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What is your favorite PreCalculus textbook for someone that needs to get their algebra skills up to snuff? Something comprehensive with some tricky problems. Stewart? Sullivan? Blitzer? Something different?

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  • $\begingroup$ Get something free, like OpenStax. Then get some good harder problems from the free part of Art of Problem Solving. Alcumus: artofproblemsolving.com/alcumus $\endgroup$
    – Sue VanHattum
    Mar 24, 2022 at 2:07
  • $\begingroup$ OpenStax is pretty good. I was mostly happy with it for Precalculus last year. I think I has a student use Stewart to brush-up precalc. with good results a few years back. It's probably more important to pick an old edition. $\endgroup$ Mar 24, 2022 at 2:50
  • $\begingroup$ @JamesS.Cook Why the old edition? $\endgroup$ Mar 24, 2022 at 2:51
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    $\begingroup$ They're cheaper and as standards decline over time so do the textbooks. $\endgroup$ Mar 24, 2022 at 3:13

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I like the old (1958) Ayres Schaum's book: https://www.amazon.com/dp/B0007DPVM2

[not promotional]

I generally find that older editions are better, but I have no evidence that the Schaum's got worse. Just the old edition is a known trusted quantity. You can get it used for $30 or so. [check other booksellers if you want to try to shave that number down, personally I think 30 is cheap, when you consider the value of your time from actually studying.]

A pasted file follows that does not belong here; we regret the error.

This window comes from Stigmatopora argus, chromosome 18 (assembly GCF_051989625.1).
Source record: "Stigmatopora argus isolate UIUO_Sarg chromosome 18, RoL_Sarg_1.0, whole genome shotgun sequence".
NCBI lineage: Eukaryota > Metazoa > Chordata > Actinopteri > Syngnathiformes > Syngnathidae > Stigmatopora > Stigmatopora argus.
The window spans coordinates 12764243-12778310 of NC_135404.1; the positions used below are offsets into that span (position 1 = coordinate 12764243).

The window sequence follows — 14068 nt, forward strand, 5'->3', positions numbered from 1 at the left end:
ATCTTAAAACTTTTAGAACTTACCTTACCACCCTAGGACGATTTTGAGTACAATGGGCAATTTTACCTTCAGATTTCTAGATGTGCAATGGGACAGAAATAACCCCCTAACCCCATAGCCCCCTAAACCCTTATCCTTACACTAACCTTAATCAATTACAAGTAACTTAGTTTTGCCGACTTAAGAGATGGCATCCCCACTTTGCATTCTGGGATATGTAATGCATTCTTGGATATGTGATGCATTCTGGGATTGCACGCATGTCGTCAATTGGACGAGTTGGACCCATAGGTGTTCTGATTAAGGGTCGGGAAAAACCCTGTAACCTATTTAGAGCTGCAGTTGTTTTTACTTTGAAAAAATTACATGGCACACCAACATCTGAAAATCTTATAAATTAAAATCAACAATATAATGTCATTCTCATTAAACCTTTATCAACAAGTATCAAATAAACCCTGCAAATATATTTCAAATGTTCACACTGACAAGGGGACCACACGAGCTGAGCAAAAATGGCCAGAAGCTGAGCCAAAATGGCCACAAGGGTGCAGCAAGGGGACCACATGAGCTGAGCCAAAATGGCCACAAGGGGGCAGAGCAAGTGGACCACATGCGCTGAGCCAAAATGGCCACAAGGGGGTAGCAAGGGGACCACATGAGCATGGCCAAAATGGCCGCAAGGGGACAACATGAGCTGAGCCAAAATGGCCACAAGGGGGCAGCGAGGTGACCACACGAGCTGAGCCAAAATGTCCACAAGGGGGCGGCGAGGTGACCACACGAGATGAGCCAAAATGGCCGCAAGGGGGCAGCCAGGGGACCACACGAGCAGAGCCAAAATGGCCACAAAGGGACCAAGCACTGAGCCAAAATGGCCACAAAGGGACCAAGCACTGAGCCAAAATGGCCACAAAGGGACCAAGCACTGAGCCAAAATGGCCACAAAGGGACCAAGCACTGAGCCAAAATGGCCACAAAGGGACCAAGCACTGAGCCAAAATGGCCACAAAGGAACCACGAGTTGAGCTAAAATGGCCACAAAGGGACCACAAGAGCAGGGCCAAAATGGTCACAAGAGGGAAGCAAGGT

I think there are some disadvantages (in general, caveat, caveat) of web-based open textbooks. Not professionally proofed, edited. And I think for a person actually sitting and doing drill homework, that a paper book is more convenient and worth the price. Especially if you do some used, trusted edition.

Note, the Schaum's has all the answers, not just half. So it is designed for self-studiers, unlike books marketed to professors, where the market (professors, not students) wants to hold some of the answers captive. I also find a drill book or review (of any sort, but Schaum's good) is more convenient and usable for adult students that may have had the course before, but just need to improve their algebra via drill. (Typical "doorstop" texts marketed to selection committees are written in a way to impress selection committees with verbose text and derivations rather than to connect with students. And the rocket pictures, not needed by kids drilling.)

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    $\begingroup$ +1 Schaum's Outline if you want something comprehensive. Has many worked problems, and many exercises for the readers to do themselves. $\endgroup$ Mar 24, 2022 at 17:18

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